November 25 2020                                                                                                                               
Published by former Mayor George Gardner The Report is an independent publication serving our community Contributions are appreciated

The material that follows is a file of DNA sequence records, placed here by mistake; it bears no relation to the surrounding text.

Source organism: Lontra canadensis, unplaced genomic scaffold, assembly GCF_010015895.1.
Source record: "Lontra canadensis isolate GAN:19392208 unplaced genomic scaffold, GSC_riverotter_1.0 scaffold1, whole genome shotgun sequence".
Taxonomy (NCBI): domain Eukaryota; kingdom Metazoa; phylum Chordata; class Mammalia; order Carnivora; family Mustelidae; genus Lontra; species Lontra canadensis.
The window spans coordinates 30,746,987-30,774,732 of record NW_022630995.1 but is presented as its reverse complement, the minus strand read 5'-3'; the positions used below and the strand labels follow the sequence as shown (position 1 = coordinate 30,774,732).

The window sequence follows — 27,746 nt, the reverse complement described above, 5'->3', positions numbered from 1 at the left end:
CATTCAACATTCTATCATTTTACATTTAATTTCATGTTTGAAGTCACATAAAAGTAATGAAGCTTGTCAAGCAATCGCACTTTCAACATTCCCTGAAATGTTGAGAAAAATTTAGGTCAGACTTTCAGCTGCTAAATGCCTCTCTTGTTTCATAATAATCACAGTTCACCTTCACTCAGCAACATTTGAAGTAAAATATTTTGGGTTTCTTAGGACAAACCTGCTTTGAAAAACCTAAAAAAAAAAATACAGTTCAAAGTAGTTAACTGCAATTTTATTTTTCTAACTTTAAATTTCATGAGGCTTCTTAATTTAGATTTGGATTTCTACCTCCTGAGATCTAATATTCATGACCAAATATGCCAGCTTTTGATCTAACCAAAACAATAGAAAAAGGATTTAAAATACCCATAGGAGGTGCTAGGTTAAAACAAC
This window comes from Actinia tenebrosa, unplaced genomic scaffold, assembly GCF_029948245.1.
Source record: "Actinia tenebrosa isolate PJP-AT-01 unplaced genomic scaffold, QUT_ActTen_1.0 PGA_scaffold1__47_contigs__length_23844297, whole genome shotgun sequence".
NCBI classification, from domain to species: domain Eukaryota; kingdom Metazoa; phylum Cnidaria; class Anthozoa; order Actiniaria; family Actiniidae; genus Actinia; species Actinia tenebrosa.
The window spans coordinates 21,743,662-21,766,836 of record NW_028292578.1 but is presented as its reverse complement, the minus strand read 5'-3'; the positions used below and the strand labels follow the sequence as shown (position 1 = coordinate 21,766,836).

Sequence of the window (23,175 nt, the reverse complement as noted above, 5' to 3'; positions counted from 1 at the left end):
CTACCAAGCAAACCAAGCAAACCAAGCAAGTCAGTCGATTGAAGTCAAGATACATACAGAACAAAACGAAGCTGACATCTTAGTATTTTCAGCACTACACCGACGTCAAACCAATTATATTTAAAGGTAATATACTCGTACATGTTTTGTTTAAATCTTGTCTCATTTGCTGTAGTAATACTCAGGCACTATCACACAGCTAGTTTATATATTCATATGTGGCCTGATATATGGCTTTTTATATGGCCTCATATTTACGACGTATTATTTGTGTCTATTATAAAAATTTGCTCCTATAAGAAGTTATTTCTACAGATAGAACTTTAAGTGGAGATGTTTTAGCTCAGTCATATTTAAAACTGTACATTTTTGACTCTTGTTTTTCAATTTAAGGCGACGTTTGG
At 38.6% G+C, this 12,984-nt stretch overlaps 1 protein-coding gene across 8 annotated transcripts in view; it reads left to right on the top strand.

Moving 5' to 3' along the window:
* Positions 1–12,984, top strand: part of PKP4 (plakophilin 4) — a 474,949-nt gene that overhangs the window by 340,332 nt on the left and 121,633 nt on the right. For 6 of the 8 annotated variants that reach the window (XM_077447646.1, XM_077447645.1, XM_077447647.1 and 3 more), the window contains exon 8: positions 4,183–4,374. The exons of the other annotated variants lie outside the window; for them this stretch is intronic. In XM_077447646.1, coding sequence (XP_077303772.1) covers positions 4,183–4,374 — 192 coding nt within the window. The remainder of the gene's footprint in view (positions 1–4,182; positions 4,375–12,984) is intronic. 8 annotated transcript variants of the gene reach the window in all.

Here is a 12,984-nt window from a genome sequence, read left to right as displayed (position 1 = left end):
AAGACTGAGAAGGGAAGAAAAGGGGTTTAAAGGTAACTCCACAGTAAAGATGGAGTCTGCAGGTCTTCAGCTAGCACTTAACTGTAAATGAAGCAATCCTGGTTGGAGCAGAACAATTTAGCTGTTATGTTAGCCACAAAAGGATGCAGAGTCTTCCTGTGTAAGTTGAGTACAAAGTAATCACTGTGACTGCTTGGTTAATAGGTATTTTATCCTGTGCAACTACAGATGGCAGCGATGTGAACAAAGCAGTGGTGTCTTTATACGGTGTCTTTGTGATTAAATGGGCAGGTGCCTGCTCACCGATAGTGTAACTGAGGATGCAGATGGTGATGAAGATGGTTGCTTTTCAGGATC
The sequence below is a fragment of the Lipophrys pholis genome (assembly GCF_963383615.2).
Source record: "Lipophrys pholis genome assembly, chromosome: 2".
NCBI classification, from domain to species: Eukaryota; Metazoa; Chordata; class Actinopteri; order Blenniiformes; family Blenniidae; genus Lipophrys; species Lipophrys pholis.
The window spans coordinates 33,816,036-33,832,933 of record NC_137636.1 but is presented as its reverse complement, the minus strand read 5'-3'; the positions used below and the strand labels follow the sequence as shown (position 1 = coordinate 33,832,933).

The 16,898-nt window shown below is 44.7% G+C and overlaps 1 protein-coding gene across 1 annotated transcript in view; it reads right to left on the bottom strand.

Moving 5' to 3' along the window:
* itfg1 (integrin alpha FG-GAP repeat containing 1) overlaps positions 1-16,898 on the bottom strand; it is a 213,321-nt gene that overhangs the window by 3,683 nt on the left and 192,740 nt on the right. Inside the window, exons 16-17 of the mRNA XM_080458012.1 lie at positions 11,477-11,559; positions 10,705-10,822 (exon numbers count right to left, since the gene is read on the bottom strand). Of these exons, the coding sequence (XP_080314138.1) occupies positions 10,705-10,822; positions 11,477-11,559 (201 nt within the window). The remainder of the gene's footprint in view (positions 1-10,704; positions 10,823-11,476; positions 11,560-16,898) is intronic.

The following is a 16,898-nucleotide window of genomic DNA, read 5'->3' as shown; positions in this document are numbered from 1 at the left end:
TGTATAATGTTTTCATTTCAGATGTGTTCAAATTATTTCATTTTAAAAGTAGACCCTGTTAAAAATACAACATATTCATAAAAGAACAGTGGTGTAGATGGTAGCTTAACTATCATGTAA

History’s Highlight The REAL first Thanksgiving From the Florida Humanities Council  Does history depend on who writes it? We honor the Pilgrims on Thanksgiving. But Florida historians say that America's REAL first feast took place more than a half century before-and was a whole different story (with different food). On September 8, 1565, Spanish Admiral Pedro Menéndez de Avilés landed in St. Augustine with 500 soldiers, 200 sailors, and 100 civilian farmers and craftsmen, some with wives and children. After claiming La Florida on behalf of Spanish monarch Philip II, Menéndez and his entourage celebrated a Mass of Thanksgiving for the expedition's safe arrival and then shared a meal with the native Indians. These stand as the first documented Thanksgiving events in a permanent settlement anywhere in North America north of Mexico, said Michael Gannon, an eminent Florida historian who holds the title of Distinguished Service Professor Emeritus of History at the University of Florida. Gannon, who died in 2017, spent nearly 60 years keeping St. Augustine in the national spotlight as the United States of America's first permanent settlement of European origins. Gannon's research indicates that the REAL first Thanksgiving meal probably consisted of "cocido," a stew of garbanzo beans, salted pork, and garlic, accompanied by hard sea biscuits and red wine. If the native Indians contributed food to the meal, they might have brought protein sources such as deer, gopher tortoise, shark, drum, mullet, and sea catfish, and vegetables such as maize (corn), beans, squash, nuts, fruits, and miscellaneous greens. Gannon's findings are based on documents from the Menéndez expedition and research by archaeologists. But despite such irrefutable evidence, Gannon said it would be difficult to change American lore about this traditional holiday. "It is very difficult to get the powered-wig states north of Florida to recognize St. Augustine's priority among American cities," he said. "Even historians and journalists, particularly those of an Anglo-American bent, seem reluctant to accord any special stature to that dark-haired community, which was set in place one year following the death of Michelangelo and the birth of William Shakespeare." Gannon also noted that by the time the British colonies Jamestown and Plymouth were founded, "St. Augustine, Florida, was up for urban renewal. It was a city with fort, church, market, college seminary, six-bed hospital, and 120 shops and homes." So, as we begin this season's preparations for a Thanksgiving feast of turkey, dressing, gravy, cranberry sauce, vegetables, breads and, of course, pumpkin pie - don't forget the garbanzo beans! Image: